Guidelines for Breaking a Fast
Introducing foods carefully and gradually is key.
Care needs to be taken when breaking a fast so as not to overburden your digestive system. The best benefit of fasting is realized when a fast is broken properly. Taking it slow and easy is not only kind to your body, but allows YOU the opportunity to integrate your new-found clarity on your relationship to food.
During a fast, the body undergoes several biological changes. Enzymes normally produced by the digestive system have ceased to be produced or have been diminished greatly, depending on the type of fast performed, so introducing food slowly allows the body time to re-establish this enzyme production.
The protective mucus lining of the stomach may be temporarily diminished as well, making the stomach walls more vulnerable to irritation until it also returns to normal. Gentle reintroduction of foods, beginning with the simplest and easiest-to-digest foods, supports this process. Substances known to be irritating to the system, such as coffee and spicy foods, must be avoided during the breaking process.
Because of these biological changes, overeating immediately following a fast is much worse than overeating at any other time. Your system needs time to readjust back to normal digestion and assimilation. Not taking the proper measures can result in stomach cramping, nausea, and even vomiting.
The adjustment period necessary is based on the length of the fast. Four days is considered adequate for any of the longer fasts, 1-3 days for shorter fasts, and just a day or so for one-day fasts.
Foods to use for breaking a fast
The most nutritious and easy-to-digest foods are used to break a fast initially, gradually adding more diversity and complexity over time.
The type of fast employed will determine the type of foods you use to break it. While juice or fruit are good for breaking a water fast, obviously, they aren’t very helpful in breaking juice or fruit fasts.
To help you determine when to introduce the different food groups, use the following list. It begins with those that are easiest on the system and can be introduced early on, and progresses to those that should be added later.
Depending on the length of your fast, you may go through the list in one day or in 4 days. And you certainly don’t need to eat everything on the list, it’s just a general guideline.
- fruit and vegetable juices
- raw fruits
- vegetable or bone broths
- yogurt (or other living, cultured milk products), unsweetened
- lettuces and spinach (can use plain yogurt as a dressing and top with fresh fruit)
- cooked vegetables and vegetable soups
- raw vegetables
- well cooked grains and beans
- nuts and eggs
- milk products (non-cultured)
- meats and anything else
Any of the first three items are good for that initial “breaking” of a fast, that first thing you eat; raw fruit being the easiest and most popular.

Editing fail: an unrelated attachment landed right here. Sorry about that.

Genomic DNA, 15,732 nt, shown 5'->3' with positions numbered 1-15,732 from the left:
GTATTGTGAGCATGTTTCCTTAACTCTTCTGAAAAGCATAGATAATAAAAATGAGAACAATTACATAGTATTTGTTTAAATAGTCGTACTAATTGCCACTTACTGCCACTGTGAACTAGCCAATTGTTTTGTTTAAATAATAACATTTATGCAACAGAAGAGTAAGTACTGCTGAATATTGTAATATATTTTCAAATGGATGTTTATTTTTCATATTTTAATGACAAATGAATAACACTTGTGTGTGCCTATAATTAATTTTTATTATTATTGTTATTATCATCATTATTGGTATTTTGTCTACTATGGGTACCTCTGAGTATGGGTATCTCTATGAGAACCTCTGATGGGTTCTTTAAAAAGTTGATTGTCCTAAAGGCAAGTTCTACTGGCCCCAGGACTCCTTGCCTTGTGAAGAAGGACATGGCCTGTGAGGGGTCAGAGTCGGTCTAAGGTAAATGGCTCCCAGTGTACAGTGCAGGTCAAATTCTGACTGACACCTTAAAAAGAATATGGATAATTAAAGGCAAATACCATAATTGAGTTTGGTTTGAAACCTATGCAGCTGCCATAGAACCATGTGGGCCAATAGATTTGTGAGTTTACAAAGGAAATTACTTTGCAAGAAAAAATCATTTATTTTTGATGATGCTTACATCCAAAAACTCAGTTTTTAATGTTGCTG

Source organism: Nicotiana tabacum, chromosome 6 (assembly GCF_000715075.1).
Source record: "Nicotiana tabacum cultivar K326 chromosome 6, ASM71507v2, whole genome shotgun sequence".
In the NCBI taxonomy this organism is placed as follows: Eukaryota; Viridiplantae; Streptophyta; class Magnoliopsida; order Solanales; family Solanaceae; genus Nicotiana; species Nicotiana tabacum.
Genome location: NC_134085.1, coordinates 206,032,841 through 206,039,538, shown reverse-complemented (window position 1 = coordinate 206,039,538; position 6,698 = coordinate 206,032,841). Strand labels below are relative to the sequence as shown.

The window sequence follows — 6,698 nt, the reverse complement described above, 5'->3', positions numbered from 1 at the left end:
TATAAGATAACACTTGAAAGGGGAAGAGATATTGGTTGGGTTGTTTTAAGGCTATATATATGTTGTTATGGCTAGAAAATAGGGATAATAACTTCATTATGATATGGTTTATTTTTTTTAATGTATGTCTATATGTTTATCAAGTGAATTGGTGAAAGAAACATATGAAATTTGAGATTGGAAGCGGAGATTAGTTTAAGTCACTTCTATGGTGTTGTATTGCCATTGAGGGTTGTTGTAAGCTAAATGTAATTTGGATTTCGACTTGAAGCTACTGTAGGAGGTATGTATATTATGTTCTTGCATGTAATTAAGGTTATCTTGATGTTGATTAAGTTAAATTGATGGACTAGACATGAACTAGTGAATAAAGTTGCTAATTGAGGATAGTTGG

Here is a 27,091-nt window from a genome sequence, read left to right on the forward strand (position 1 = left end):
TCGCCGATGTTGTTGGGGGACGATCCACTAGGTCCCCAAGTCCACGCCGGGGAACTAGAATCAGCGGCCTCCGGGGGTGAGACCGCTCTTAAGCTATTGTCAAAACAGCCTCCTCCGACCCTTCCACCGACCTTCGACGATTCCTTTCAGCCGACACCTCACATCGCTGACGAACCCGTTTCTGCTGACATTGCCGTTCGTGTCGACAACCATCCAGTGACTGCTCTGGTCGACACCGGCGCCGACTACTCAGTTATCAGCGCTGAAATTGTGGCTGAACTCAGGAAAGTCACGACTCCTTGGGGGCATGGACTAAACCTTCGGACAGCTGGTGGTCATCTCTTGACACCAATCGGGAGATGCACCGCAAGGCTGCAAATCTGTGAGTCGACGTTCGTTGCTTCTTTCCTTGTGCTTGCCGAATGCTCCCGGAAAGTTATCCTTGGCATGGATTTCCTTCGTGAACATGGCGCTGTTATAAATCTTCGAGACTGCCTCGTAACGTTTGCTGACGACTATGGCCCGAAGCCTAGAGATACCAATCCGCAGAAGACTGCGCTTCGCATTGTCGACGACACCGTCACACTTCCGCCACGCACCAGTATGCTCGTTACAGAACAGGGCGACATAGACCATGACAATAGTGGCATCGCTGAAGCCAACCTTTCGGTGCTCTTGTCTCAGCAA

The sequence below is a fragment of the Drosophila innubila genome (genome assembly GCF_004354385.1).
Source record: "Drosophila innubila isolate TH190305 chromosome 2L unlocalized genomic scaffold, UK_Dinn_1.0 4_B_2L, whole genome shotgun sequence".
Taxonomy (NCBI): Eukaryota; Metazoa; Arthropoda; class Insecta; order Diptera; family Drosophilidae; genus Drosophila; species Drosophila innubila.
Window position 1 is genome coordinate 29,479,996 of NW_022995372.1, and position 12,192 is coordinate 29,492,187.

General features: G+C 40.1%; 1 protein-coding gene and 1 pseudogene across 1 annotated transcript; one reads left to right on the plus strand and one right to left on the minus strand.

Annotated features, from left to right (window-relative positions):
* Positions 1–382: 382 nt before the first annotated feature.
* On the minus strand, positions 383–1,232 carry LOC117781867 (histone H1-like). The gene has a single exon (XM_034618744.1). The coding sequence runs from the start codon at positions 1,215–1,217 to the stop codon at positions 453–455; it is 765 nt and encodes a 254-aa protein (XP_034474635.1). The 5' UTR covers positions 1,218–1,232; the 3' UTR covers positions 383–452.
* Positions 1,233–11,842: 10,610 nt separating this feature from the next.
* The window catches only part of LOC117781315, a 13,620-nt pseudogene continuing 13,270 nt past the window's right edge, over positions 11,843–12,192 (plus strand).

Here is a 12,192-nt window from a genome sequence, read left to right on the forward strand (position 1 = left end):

Even if you did a brown rice fast, eating at #8 on the list, you’ll want to start adding new foods from toward the top of the list. This will support re-establishment of more diverse enzyme production beginning with the simplest.
More pointers for breaking a fast
- Pay close attention to your body’s reactions to these “new” foods. Watch for any adverse reactions, perhaps signalling a mild allergy or that you have gone too far, too quickly. Feel for the sensation of fullness and stop eating at that point. Begin to train yourself to watch for that signal, so you’ll always know when your body is fully nourished.
- When breaking a fast, begin with frequent small meals, every 2 hours or so, progressing gradually toward larger meals with more time in between them until you reach a “normal” eating routine, such as 3 meals and 2 snacks in a day’s time.
- Chew foods well. This will help immensely with proper digestion and is a good habit to foster.
- Strive to add live enzymes and good bacteria to your system. Fresh, raw foods are full of living enzymes good for your body and digestion. Probiotics, or “good” bacteria, can be found not only in pill form, but also in naturally cultured and fermented food products, such as yogurt, sauerkraut, and miso.
- Overall, the following four factors represent what we are trying to accomplish when breaking a fast:
- Frequent meals toward less frequent meals
- Small meals toward larger meals
- Easy to digest toward harder, requiring more enzymes, to digest
- Less variety toward more variety
While it may take a little thought and attention, breaking a fast properly is so important to our overall health and to reaping the full benefits fasting can create.
Check out the recipe section of this site for ideas on easy, healthy cooking for after the fast.